Raleigh, N.C. — Two days after a rabid fox attacked one person and threatened two others, a North Raleigh man is concerned by the family of foxes living in his backyard.
“Since the report of the woman being bitten I have become very concerned,” said Gary Randall.
Randall says a family of foxes dug holes beneath a storage unit in his backyard and often come near his home.
“The foxes and their kits were all standing outside,” he said. “There was the adult male within five feet of my backdoor.”
Randall called the city’s animal control and the North Carolina Wildlife Resources Commission, but was told they could not help.
“I was told to come out with some pots and pans and bang them together to scare them away, and that is not protection for me,” he said.
According to state law, foxes cannot be killed except during hunting season with a permit, unless the fox is aggressive, biologist Ann May said.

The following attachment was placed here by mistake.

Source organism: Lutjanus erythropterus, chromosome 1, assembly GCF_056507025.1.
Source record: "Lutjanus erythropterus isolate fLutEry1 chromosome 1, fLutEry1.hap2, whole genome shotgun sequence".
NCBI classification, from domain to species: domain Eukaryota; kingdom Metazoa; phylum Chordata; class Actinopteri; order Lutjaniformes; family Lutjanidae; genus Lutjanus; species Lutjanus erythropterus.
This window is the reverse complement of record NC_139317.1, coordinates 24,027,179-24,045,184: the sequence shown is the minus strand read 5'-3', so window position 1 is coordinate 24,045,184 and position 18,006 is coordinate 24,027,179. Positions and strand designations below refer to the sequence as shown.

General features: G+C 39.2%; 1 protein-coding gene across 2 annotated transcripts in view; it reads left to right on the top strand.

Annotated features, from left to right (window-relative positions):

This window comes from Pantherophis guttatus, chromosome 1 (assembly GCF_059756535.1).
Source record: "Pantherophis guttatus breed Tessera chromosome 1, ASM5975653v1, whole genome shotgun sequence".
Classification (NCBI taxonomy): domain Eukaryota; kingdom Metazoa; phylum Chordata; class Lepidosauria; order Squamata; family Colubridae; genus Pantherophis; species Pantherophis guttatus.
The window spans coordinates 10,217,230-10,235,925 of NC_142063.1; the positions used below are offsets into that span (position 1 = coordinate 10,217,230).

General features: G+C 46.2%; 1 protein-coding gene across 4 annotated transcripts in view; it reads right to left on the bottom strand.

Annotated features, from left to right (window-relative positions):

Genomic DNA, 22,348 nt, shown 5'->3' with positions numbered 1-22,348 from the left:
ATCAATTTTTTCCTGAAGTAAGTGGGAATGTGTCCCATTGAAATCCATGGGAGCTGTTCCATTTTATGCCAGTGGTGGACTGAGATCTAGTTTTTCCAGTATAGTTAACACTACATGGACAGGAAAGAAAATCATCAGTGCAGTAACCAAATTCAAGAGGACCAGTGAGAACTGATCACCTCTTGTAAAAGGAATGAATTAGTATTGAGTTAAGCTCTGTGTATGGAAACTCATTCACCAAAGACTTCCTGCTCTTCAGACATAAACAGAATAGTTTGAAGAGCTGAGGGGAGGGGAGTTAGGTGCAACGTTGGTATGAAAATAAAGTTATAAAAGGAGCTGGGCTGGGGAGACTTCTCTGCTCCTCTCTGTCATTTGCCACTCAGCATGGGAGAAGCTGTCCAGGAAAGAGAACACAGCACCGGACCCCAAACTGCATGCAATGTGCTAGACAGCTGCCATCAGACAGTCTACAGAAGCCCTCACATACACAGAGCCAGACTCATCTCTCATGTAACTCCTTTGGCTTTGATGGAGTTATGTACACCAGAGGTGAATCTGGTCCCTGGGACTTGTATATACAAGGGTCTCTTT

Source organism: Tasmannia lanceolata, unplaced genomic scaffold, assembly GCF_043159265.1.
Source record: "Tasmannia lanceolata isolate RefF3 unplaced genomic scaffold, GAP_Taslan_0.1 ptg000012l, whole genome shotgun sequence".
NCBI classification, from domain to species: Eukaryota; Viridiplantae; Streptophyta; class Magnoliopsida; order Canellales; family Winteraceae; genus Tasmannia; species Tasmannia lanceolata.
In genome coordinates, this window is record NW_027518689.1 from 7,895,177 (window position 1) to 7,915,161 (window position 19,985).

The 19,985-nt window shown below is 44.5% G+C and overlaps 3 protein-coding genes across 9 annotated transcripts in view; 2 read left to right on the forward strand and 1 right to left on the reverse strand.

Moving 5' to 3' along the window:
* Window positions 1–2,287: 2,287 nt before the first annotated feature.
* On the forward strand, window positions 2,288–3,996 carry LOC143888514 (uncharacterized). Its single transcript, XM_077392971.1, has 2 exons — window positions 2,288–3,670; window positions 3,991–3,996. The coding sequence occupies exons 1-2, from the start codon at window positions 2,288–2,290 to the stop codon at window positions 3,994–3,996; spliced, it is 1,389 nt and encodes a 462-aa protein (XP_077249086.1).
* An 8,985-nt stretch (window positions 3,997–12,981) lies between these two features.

“Seeing a fox, or having a fox on your property, is not an immediate cause for alarm,” May said. “The animal control are the folks to call and they are able to react under public health and safety situations.”
Randall said he hoped for a different response.
“What I would hope is that animal control would be proactive rather than reactive,” he said.
Wildlife officials recommend the following to prevent conflicts with foxes:
- Don’t attempt to approach or pet a fox
- Don’t feed the fox or any wild animal
- Secure garbage in containers
- Feed pets indoors or remove food
- Keep bird-feeder areas clean
- Close off crawl spaces under sheds, porches, decks and home
- Secure pets
- Install fox-proof fencing
- Yell, bang pots and pans or set off legal fireworks
- Clear fallen fruit from around trees
- Educate your neighbors
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This article appears with permission from our great friends at WRAL who have been wonderful supporters of our work.